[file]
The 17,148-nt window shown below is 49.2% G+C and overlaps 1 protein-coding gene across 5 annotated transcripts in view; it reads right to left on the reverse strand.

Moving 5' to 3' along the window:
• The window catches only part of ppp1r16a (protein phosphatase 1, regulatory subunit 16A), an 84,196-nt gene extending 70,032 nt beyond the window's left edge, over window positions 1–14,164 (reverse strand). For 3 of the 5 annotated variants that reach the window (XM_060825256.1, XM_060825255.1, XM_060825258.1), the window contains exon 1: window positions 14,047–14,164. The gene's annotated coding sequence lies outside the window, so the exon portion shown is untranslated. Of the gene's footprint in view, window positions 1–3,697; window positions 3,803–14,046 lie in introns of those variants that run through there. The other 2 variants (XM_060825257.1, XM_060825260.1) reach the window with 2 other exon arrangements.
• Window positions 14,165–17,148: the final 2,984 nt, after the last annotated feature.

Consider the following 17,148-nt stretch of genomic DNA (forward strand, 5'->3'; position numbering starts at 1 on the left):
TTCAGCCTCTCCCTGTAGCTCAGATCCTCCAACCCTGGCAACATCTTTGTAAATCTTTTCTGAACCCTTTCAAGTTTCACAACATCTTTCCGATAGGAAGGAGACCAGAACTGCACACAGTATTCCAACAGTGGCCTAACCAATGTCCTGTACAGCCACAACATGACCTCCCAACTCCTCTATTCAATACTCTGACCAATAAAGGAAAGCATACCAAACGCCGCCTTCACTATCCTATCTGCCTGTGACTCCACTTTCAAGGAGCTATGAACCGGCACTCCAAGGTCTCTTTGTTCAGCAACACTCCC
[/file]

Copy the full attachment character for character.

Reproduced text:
The 17,148-nt window shown below is 49.2% G+C and overlaps 1 protein-coding gene across 5 annotated transcripts in view; it reads right to left on the reverse strand.

Moving 5' to 3' along the window:
• The window catches only part of ppp1r16a (protein phosphatase 1, regulatory subunit 16A), an 84,196-nt gene extending 70,032 nt beyond the window's left edge, over window positions 1–14,164 (reverse strand). For 3 of the 5 annotated variants that reach the window (XM_060825256.1, XM_060825255.1, XM_060825258.1), the window contains exon 1: window positions 14,047–14,164. The gene's annotated coding sequence lies outside the window, so the exon portion shown is untranslated. Of the gene's footprint in view, window positions 1–3,697; window positions 3,803–14,046 lie in introns of those variants that run through there. The other 2 variants (XM_060825257.1, XM_060825260.1) reach the window with 2 other exon arrangements.
• Window positions 14,165–17,148: the final 2,984 nt, after the last annotated feature.

Consider the following 17,148-nt stretch of genomic DNA (forward strand, 5'->3'; position numbering starts at 1 on the left):
TTCAGCCTCTCCCTGTAGCTCAGATCCTCCAACCCTGGCAACATCTTTGTAAATCTTTTCTGAACCCTTTCAAGTTTCACAACATCTTTCCGATAGGAAGGAGACCAGAACTGCACACAGTATTCCAACAGTGGCCTAACCAATGTCCTGTACAGCCACAACATGACCTCCCAACTCCTCTATTCAATACTCTGACCAATAAAGGAAAGCATACCAAACGCCGCCTTCACTATCCTATCTGCCTGTGACTCCACTTTCAAGGAGCTATGAACCGGCACTCCAAGGTCTCTTTGTTCAGCAACACTCCC